- If they find out by chance, they are very likely to be irritated and start to look for reasons why you shouldn’t be putting them ‘at risk’ in this way. When you talk to your clients you normally talk about partnership and wanting to develop long-term mutually beneficial relationships. Partners are up-front with one another.
- You can benefit from customer input and having them involved in the process from an early stage will build confidence that you are progressing with their needs in mind. You may find that clients can pass on valuable knowledge from their own experience which will help your transition progress more effectively.
- Most of your customers are also either in the process of outsourcing part of their business or have already done so years ago. They understand why you want to go down the outsourcing route and you may find that they react very positively to the development. You may even be able to leverage some of their relationships.
- You might need clients to help you with knowledge transfer at some point – especially if the work being outsourced requires high levels of customisation or market knowledge. The more complex the process you are transitioning the more important it is to have your clients onboard.
- The outsourcing process can result in a few your employees becoming demotivated and even resentful towards the process. The last thing you want is for your clients to hear about your decisions from disgruntled, possibly negative staff members. You must be in control the message at all points on the journey.
Ensuring continuity in levels of client service are critical during any outsourcing process and having your clients feel comfortable about the changes is essential. Your messaging needs to be well-thought through and consistent and everybody within the organisation needs to be fully aware of what is being communicated to clients at all times.
Core and Non-core Competencies – What to Outsource?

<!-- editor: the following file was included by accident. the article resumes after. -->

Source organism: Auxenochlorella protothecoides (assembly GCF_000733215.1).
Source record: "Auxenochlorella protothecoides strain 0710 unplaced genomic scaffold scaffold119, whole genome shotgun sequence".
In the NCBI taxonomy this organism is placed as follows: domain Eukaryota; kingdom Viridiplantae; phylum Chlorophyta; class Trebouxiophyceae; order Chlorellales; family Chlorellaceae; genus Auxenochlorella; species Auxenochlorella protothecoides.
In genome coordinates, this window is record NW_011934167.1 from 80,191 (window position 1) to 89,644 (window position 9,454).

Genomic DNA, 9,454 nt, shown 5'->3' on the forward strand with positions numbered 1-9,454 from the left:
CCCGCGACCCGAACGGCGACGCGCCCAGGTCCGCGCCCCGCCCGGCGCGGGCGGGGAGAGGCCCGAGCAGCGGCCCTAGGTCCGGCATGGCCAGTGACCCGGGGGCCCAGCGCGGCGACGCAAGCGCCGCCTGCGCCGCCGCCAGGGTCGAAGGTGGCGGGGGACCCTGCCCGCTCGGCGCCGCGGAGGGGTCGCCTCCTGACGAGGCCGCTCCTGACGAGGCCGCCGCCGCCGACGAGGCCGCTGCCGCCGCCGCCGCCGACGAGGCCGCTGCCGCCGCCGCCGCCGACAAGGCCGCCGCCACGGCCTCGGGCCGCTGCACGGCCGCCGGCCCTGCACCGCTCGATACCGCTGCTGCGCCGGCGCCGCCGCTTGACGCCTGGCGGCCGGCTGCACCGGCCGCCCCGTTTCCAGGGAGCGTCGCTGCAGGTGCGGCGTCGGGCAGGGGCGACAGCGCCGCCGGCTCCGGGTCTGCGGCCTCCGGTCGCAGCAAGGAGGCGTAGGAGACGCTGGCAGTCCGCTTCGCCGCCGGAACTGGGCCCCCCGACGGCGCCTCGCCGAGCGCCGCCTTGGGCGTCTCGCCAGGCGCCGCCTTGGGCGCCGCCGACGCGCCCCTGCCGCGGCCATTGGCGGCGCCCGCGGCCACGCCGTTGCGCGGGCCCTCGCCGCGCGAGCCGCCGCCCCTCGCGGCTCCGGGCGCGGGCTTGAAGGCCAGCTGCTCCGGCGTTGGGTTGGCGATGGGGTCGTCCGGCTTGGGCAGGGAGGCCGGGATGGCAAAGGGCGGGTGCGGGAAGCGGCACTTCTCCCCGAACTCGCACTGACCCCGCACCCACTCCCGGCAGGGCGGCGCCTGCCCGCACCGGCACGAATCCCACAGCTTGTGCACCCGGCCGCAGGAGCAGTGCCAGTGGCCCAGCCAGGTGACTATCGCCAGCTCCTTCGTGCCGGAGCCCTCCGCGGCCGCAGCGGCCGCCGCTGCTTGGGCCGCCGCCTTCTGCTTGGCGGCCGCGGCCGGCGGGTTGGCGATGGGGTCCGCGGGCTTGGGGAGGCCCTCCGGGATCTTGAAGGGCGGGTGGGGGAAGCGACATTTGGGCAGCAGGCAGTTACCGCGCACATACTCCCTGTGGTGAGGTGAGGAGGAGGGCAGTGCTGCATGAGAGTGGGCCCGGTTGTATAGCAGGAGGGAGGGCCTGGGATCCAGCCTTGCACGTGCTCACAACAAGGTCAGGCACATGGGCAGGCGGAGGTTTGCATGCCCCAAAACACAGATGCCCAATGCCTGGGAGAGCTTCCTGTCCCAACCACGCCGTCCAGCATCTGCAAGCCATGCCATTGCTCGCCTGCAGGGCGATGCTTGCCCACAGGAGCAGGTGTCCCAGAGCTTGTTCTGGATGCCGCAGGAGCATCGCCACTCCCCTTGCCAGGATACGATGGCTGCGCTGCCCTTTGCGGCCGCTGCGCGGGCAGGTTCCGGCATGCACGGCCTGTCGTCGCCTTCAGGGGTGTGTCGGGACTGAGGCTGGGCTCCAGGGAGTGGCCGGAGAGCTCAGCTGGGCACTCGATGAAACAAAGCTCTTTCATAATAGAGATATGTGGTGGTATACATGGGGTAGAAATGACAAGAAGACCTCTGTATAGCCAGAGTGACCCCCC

If you are thinking about outsourcing as a key part of your business strategy, then you need to give careful consideration to exactly what work to outsource. Going through the process of outsourcing is a great opportunity to create a big picture map of your processes and which ones are most valuable to your clients. Creating awareness and alignment around this and getting all stakeholders to buy-in to it will serve you well throughout the programme. It will help inform decisions, such as what to move and what not to move and when to use third parties versus your own captive centres. If you design a programme well, the first experience will be positive, and this might increase the appetite to do more. At this point knowing what is on or off limits becomes critical. As you build that big picture of your processes here are some of the factors to consider:
- How does local knowledge impact your client relationships? Often there is certain knowledge that is critical to the customer experience that only practically comes from living in the same country which can influence what you can move and to where.
- Do your clients need you to be in certain locations where you do not currently operate?
- What is the point at which a third party could copy your product or service with the processes you are considering moving? While you can build strong contractual frameworks, the loss of practical knowledge to a third party can be difficult to recover if needed.
- Is the process a commodity that many people can do? The inputs and outputs might be very important in your own big picture map, but the details might be a distraction.
- What level of metrics do you have that can support factual decision-making to ensure that you are neither overly optimistic or overly pessimistic in your approach?